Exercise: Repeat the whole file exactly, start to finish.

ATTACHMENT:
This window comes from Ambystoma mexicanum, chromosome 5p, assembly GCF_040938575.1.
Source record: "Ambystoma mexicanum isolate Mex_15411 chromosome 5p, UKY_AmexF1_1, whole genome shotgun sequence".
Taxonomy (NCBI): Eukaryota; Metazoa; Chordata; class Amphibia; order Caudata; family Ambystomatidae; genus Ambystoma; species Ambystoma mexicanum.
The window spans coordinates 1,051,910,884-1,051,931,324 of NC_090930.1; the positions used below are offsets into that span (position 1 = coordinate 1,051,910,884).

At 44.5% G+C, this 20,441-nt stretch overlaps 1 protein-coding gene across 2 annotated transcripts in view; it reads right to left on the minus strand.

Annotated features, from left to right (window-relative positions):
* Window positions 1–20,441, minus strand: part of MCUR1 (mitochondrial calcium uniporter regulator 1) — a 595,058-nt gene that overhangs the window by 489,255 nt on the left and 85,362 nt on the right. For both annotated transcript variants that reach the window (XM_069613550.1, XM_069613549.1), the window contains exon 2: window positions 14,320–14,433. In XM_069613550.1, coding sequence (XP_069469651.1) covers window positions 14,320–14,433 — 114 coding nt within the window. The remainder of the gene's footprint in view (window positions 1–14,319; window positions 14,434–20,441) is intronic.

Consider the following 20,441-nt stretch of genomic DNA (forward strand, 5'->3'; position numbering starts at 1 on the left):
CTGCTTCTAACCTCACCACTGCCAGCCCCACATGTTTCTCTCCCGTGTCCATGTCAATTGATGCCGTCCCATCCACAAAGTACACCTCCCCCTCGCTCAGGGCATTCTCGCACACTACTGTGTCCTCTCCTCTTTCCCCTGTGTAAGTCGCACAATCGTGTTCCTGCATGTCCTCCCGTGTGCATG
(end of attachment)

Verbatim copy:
This window comes from Ambystoma mexicanum, chromosome 5p, assembly GCF_040938575.1.
Source record: "Ambystoma mexicanum isolate Mex_15411 chromosome 5p, UKY_AmexF1_1, whole genome shotgun sequence".
Taxonomy (NCBI): Eukaryota; Metazoa; Chordata; class Amphibia; order Caudata; family Ambystomatidae; genus Ambystoma; species Ambystoma mexicanum.
The window spans coordinates 1,051,910,884-1,051,931,324 of NC_090930.1; the positions used below are offsets into that span (position 1 = coordinate 1,051,910,884).

At 44.5% G+C, this 20,441-nt stretch overlaps 1 protein-coding gene across 2 annotated transcripts in view; it reads right to left on the minus strand.

Annotated features, from left to right (window-relative positions):
* Window positions 1–20,441, minus strand: part of MCUR1 (mitochondrial calcium uniporter regulator 1) — a 595,058-nt gene that overhangs the window by 489,255 nt on the left and 85,362 nt on the right. For both annotated transcript variants that reach the window (XM_069613550.1, XM_069613549.1), the window contains exon 2: window positions 14,320–14,433. In XM_069613550.1, coding sequence (XP_069469651.1) covers window positions 14,320–14,433 — 114 coding nt within the window. The remainder of the gene's footprint in view (window positions 1–14,319; window positions 14,434–20,441) is intronic.

Consider the following 20,441-nt stretch of genomic DNA (forward strand, 5'->3'; position numbering starts at 1 on the left):
CTGCTTCTAACCTCACCACTGCCAGCCCCACATGTTTCTCTCCCGTGTCCATGTCAATTGATGCCGTCCCATCCACAAAGTACACCTCCCCCTCGCTCAGGGCATTCTCGCACACTACTGTGTCCTCTCCTCTTTCCCCTGTGTAAGTCGCACAATCGTGTTCCTGCATGTCCTCCCGTGTGCATG